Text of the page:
I'm mainly concerned about the loss of randomness. These days, they subject kids to things that purport to be scientifically designed to structure their minds properly. That's the "a huge national experiment on the next generation." When are we going to see a class action blaming these things for causing autism or some such disorder?

Kos "is waging a war for ideological purity."

The New Republic, doing badly, cuts back to bi-weekly publication, and the editor Franklin Foer whines about Kos.

"I was so enthralled with the line, I didn't see the ball mark."

"I knew if I hit it left-center, the match would be over. It's my fault for not paying attention to detail."

Yes, but I do love your detail in reflecting on what happened.

February 23, 2007

"Rudy & Mitt Hem & Haw on Abortion."

My Saturday NYT column is up! (TimesSelect link.)

Subversive thought cascade unleashed by David Geffen.

Bill Kristol says:
Hillary Clinton was cruising along, raising big money, triangulating on Iraq, rounding up supporters who felt they had little choice but to sign on. And then Geffen spoke up. Suddenly Democrats all over the country may be thinking to themselves, "Well, what about that? Why exactly do we have to be for Hillary anyway? Shouldn't we consider some alternatives?"

Once unleashed, this series of thoughts is subversive. So much of the Hillary Clinton candidacy depends on an aura of inevitability, supported by oodles of money and a fear of retribution if you're not on board. But what if she's not inevitable? And what if the retribution isn't so all-powerful?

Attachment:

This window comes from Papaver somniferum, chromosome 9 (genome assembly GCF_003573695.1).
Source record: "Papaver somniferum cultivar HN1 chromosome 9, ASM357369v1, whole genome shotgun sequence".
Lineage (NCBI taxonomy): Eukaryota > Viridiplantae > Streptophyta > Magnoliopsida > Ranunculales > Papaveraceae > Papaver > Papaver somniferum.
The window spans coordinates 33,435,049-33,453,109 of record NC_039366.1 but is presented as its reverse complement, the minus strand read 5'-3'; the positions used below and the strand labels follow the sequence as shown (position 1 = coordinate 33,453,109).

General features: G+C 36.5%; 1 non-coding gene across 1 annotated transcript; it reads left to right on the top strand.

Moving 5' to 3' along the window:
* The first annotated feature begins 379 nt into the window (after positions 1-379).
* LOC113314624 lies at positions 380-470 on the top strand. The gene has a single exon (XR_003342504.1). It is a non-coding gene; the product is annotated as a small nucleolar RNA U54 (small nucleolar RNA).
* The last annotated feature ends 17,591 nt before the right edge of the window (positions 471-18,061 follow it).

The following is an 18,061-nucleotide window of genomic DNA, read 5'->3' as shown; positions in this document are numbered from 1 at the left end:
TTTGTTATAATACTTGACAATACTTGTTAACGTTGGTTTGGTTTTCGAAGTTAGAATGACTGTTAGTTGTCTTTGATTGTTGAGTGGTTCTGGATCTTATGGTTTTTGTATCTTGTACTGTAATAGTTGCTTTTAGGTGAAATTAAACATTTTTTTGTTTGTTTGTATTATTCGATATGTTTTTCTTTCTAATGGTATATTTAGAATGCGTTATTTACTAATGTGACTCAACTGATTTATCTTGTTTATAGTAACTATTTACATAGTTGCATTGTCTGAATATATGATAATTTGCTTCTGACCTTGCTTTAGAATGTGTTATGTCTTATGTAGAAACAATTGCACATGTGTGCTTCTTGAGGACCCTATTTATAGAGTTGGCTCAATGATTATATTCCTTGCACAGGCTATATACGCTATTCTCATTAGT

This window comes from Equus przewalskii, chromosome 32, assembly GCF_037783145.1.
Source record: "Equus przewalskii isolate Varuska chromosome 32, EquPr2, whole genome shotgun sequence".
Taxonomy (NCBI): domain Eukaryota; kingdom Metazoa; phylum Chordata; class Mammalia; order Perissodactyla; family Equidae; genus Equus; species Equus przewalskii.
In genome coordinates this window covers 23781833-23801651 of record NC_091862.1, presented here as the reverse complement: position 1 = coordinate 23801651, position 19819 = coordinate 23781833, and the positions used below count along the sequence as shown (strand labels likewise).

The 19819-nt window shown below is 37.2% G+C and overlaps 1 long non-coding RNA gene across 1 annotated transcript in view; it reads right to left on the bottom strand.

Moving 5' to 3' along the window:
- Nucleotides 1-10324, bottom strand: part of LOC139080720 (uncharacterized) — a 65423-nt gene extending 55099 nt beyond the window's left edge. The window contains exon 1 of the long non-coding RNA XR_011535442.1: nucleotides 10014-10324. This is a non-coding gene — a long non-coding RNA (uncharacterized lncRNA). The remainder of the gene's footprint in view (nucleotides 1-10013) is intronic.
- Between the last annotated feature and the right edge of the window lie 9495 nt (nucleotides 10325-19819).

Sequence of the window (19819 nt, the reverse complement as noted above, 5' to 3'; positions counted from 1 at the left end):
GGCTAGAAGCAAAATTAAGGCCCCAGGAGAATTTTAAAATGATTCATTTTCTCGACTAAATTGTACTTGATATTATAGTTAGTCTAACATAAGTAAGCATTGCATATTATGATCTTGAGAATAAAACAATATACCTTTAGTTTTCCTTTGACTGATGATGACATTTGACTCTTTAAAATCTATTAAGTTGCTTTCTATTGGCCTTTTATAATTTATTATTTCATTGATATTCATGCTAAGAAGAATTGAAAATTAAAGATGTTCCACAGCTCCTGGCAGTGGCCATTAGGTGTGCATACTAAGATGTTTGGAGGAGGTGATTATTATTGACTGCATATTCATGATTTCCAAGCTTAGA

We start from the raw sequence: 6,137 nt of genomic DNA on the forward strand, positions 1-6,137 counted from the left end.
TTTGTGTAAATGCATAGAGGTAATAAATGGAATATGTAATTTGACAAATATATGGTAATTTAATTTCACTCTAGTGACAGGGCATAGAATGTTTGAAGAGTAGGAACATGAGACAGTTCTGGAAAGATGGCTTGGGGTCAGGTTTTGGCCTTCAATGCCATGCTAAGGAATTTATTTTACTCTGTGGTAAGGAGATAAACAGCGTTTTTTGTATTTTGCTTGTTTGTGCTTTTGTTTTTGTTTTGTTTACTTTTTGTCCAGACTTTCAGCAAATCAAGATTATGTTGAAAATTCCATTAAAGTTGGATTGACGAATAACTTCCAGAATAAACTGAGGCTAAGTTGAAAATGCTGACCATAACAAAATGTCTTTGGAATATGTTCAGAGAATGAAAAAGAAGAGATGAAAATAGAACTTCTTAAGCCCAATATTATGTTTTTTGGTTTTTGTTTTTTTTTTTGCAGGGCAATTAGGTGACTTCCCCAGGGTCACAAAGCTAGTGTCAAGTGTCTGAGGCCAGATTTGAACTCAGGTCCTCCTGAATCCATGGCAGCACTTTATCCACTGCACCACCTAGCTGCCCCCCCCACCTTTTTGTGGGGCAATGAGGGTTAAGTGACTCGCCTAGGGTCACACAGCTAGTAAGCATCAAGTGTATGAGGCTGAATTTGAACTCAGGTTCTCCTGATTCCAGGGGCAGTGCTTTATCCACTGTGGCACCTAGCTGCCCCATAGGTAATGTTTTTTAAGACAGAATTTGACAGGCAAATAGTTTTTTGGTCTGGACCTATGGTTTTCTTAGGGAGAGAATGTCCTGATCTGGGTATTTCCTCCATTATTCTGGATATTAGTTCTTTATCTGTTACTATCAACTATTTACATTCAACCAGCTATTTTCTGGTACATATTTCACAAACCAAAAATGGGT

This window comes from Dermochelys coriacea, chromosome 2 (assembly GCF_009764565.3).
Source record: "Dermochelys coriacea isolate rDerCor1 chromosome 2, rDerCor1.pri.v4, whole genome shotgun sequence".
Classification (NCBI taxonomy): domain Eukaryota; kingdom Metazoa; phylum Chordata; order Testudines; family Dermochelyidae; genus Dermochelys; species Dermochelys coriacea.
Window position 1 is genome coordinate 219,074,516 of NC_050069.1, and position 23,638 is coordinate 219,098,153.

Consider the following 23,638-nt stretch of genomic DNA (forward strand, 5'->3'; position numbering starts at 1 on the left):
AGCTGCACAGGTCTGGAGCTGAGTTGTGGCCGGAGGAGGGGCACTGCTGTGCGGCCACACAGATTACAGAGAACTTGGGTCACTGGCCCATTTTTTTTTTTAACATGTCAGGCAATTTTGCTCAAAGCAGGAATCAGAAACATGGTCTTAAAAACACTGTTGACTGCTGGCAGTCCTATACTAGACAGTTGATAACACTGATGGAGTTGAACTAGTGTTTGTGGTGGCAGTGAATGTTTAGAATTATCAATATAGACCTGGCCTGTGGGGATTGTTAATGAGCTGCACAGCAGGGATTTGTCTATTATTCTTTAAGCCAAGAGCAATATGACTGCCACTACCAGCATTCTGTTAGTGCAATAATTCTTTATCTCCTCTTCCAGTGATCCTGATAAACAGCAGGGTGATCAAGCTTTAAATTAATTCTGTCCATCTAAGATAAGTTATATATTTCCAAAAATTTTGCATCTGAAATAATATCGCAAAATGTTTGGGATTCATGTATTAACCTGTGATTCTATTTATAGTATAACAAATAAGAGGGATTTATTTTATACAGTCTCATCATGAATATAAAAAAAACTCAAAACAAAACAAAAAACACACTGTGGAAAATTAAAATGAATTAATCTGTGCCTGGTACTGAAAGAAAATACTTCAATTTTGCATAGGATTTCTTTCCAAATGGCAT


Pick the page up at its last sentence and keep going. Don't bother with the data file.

I note that Kristol calls Maureen Dowd "the New York Times gossip columnist."

Is Randy Barnett giving me the finger?

And, since I can't see it, why am I giving him the stinkeye?

The image survives -- courtesy of David Lat -- but the context is lost in the dustbin of history.

And what am I so tickled about here?

I'm pretty sure it was when Jack Balkin tossed me that quote for the banner. (See above: "legal scholarship as performance art," context here.)

"We have to be very careful. We want professors to speak with what they see as their truths."

Says UW Professor Donald Downs, who is a strong voice for free speech here on campus. "We're here to push the envelope. … Academic freedom has to be very strong and vibrant."

ADDED: Speaking of context, consider the academic freedom case of Kevin Barrett, whom the university supported last fall, as he turned part of his course on Islam into a study of the theory -- which he believes -- that the U.S. government perpetrated the 9/11 attacks.

Do you care who got cut from "American Idol" last night?

Ack! Never wear a target on your shirt, maybe is the lesson here. And please don't pose like that! Don't aim that thing at us when you're wearing a target on your shirt. So much for Rudy Cardenas. Amy Krebs, Nicole Tranquillo -- who were you, even? We forget. Paul Kim, you made yourself memorable, but a little too memorably annoying perhaps, what with the bare feet and the grumpy attitude.